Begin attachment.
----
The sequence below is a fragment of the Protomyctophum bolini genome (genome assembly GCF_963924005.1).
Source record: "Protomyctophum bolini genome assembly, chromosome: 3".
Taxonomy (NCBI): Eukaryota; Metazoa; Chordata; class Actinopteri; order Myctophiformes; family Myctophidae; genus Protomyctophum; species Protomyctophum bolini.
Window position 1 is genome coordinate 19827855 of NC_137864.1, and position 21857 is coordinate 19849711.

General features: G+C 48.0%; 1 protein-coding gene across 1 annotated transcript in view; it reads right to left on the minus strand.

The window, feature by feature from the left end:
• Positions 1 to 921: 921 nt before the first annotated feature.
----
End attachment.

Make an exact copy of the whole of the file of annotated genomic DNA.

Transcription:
The sequence below is a fragment of the Protomyctophum bolini genome (genome assembly GCF_963924005.1).
Source record: "Protomyctophum bolini genome assembly, chromosome: 3".
Taxonomy (NCBI): Eukaryota; Metazoa; Chordata; class Actinopteri; order Myctophiformes; family Myctophidae; genus Protomyctophum; species Protomyctophum bolini.
Window position 1 is genome coordinate 19827855 of NC_137864.1, and position 21857 is coordinate 19849711.

General features: G+C 48.0%; 1 protein-coding gene across 1 annotated transcript in view; it reads right to left on the minus strand.

The window, feature by feature from the left end:
• Positions 1 to 921: 921 nt before the first annotated feature.